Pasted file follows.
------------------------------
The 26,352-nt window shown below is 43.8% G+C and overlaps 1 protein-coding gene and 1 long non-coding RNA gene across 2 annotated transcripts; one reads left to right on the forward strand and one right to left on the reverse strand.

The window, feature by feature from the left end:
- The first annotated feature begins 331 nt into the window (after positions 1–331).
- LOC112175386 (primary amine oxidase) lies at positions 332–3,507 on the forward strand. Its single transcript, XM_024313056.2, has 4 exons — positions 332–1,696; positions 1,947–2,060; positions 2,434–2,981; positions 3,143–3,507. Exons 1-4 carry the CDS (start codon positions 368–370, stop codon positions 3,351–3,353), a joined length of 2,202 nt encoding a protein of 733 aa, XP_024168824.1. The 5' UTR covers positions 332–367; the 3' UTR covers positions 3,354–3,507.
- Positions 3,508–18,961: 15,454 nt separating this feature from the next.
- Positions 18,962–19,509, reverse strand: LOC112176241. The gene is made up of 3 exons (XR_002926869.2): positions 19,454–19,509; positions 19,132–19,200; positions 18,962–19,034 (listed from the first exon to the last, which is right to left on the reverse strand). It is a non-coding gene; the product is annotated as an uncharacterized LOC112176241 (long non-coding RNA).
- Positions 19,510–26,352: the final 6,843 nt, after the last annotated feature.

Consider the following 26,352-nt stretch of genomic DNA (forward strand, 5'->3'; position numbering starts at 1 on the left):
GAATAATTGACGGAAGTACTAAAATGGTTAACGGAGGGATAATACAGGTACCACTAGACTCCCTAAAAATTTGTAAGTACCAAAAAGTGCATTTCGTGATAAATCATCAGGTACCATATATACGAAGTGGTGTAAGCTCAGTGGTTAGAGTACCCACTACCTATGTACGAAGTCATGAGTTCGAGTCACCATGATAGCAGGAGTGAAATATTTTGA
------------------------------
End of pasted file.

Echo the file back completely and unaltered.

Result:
The 26,352-nt window shown below is 43.8% G+C and overlaps 1 protein-coding gene and 1 long non-coding RNA gene across 2 annotated transcripts; one reads left to right on the forward strand and one right to left on the reverse strand.

The window, feature by feature from the left end:
- The first annotated feature begins 331 nt into the window (after positions 1–331).
- LOC112175386 (primary amine oxidase) lies at positions 332–3,507 on the forward strand. Its single transcript, XM_024313056.2, has 4 exons — positions 332–1,696; positions 1,947–2,060; positions 2,434–2,981; positions 3,143–3,507. Exons 1-4 carry the CDS (start codon positions 368–370, stop codon positions 3,351–3,353), a joined length of 2,202 nt encoding a protein of 733 aa, XP_024168824.1. The 5' UTR covers positions 332–367; the 3' UTR covers positions 3,354–3,507.
- Positions 3,508–18,961: 15,454 nt separating this feature from the next.
- Positions 18,962–19,509, reverse strand: LOC112176241. The gene is made up of 3 exons (XR_002926869.2): positions 19,454–19,509; positions 19,132–19,200; positions 18,962–19,034 (listed from the first exon to the last, which is right to left on the reverse strand). It is a non-coding gene; the product is annotated as an uncharacterized LOC112176241 (long non-coding RNA).
- Positions 19,510–26,352: the final 6,843 nt, after the last annotated feature.

Consider the following 26,352-nt stretch of genomic DNA (forward strand, 5'->3'; position numbering starts at 1 on the left):
GAATAATTGACGGAAGTACTAAAATGGTTAACGGAGGGATAATACAGGTACCACTAGACTCCCTAAAAATTTGTAAGTACCAAAAAGTGCATTTCGTGATAAATCATCAGGTACCATATATACGAAGTGGTGTAAGCTCAGTGGTTAGAGTACCCACTACCTATGTACGAAGTCATGAGTTCGAGTCACCATGATAGCAGGAGTGAAATATTTTGA